In addition to the writing material, we included pictures of the house and their rooms, price list of things they liked to eat (fast food also), the front page of the local newspaper.

By now, the small box we had chosen was over-flowing so we searched around the house for a new one. We debated about getting 5 boxes for each of the children, but in the end decided on one. But the Maroney Time Capsule still had to be found and decorated. More on that project next week.”  M.B.

This is getting exciting!

‘Til next week,



Word Ghosts and moments

Today’s little moments become tomorrow’s precious memories.

Making a Memory Journal

Dear Fellow Journals,

Unlike a regular journal, the Memory Journal relies on the material you must gather – the photos, documents etc. The key to this is to keep it simple. Designate a box or file folder for each memory “category” you are going to write about. The categories can be childhood memories, school, parents etc. I would use plastic page protectors for the documents.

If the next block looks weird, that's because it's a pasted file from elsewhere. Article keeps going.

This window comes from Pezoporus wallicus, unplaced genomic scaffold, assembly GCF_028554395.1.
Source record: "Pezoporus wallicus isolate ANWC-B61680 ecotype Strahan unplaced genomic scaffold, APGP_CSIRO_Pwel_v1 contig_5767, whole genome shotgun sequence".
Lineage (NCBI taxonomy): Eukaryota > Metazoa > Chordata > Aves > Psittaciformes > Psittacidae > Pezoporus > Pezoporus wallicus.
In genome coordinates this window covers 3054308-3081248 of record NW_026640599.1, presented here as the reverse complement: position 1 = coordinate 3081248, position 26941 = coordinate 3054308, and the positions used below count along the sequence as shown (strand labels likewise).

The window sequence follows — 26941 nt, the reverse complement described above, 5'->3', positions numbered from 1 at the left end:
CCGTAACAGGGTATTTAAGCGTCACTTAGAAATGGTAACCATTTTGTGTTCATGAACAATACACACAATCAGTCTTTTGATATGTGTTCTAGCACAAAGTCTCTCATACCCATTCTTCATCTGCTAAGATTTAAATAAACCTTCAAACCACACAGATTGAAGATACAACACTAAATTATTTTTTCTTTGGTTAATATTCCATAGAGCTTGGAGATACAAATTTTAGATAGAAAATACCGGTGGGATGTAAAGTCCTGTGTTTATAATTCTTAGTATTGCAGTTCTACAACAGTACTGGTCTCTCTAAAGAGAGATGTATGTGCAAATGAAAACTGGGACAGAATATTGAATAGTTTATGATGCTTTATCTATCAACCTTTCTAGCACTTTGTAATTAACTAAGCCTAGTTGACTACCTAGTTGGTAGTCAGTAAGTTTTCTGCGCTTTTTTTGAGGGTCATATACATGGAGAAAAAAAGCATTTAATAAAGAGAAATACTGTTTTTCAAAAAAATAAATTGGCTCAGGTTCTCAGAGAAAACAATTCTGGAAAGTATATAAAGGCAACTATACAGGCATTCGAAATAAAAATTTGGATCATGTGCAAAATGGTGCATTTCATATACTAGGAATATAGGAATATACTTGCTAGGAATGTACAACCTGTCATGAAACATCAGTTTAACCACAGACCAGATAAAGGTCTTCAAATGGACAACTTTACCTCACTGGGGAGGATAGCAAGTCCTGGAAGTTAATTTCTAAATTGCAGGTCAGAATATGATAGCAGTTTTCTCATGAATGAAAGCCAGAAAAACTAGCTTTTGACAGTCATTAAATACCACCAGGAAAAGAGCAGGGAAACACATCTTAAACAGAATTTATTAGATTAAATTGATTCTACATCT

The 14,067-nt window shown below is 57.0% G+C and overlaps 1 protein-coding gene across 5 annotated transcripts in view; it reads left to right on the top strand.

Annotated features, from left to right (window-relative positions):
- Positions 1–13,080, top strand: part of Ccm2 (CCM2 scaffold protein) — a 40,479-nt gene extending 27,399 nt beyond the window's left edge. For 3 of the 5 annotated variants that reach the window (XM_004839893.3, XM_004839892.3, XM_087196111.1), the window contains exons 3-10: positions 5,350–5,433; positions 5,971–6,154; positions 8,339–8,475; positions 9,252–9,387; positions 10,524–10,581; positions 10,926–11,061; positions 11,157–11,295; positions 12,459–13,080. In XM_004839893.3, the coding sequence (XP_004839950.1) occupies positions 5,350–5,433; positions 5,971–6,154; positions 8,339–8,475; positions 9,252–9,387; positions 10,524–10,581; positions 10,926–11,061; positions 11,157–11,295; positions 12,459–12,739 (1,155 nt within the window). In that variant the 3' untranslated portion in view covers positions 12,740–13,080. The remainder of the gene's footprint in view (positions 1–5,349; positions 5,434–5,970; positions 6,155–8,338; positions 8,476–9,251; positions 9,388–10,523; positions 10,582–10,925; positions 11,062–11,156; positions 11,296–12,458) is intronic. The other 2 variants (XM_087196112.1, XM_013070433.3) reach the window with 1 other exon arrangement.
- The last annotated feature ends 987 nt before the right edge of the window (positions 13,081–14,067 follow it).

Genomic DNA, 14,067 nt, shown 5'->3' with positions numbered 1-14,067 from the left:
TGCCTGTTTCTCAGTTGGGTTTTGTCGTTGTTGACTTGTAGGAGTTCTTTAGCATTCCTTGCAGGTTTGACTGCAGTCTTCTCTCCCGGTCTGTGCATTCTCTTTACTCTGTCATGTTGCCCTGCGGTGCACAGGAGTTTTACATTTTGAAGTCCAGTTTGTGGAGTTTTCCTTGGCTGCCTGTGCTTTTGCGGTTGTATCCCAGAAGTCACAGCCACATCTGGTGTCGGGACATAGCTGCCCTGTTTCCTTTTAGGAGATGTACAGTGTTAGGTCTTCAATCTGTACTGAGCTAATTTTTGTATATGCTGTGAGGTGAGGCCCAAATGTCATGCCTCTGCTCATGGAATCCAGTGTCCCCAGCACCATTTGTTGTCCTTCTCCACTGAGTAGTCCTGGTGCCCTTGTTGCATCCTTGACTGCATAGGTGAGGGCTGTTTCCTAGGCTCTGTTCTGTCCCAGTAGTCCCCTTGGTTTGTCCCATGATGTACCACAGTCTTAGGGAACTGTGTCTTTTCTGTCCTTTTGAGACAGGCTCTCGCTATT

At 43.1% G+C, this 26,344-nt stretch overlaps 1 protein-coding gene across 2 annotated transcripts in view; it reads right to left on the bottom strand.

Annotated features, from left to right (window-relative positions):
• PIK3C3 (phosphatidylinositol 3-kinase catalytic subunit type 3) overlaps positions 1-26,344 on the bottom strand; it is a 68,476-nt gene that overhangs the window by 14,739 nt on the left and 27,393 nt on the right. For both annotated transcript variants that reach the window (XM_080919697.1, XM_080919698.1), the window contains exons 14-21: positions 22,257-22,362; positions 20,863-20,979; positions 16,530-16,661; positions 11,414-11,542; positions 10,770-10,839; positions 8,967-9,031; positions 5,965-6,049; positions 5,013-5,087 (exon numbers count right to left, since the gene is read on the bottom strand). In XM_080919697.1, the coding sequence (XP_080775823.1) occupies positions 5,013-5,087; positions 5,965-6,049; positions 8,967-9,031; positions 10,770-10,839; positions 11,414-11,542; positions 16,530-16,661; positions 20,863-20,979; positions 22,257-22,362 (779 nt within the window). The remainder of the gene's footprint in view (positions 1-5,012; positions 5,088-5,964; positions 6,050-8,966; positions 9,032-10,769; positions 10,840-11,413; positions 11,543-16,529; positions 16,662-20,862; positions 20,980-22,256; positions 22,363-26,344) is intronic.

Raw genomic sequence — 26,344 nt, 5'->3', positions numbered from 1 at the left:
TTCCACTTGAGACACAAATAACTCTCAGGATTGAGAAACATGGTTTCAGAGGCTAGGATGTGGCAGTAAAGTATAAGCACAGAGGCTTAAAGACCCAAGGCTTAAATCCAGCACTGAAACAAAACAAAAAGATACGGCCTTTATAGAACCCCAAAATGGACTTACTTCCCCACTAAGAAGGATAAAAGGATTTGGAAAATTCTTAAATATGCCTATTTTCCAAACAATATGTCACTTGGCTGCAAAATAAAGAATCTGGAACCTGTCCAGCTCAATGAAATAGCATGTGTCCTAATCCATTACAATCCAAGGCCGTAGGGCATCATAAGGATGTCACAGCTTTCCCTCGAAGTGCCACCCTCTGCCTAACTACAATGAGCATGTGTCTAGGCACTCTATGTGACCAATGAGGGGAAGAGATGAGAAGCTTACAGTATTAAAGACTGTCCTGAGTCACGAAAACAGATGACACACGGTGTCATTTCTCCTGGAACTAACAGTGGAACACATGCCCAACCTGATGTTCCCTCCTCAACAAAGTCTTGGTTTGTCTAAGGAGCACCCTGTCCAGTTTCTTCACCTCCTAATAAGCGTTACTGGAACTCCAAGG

There are plenty of planners out in the market that you can use along with scrapbooks to document your memories. Once I started doing this, it became addictive and I found lots of post-it notes with memory prompts that I added to each box. The trick is to begin with one category at a time. Some page layouts will follow in the next post.

‘Til then,


Memory Journal Prompts

Dear Fellow Journalers,

In preparing a memory journal at first glance it seems like an impossible task but my advice is to take it in pieces. You could start with your childhood and answer the following questions (prompts):

  •      What was your favorite toy?
  •      Did you ever get lost? Who found you?
  •      As a child, what did you want to be when you grew up?
  •      What was your favorite subject in school?
  •      Did you have a favorite teacher?
  •      Do you remember any instances that made you extremely happy or scared?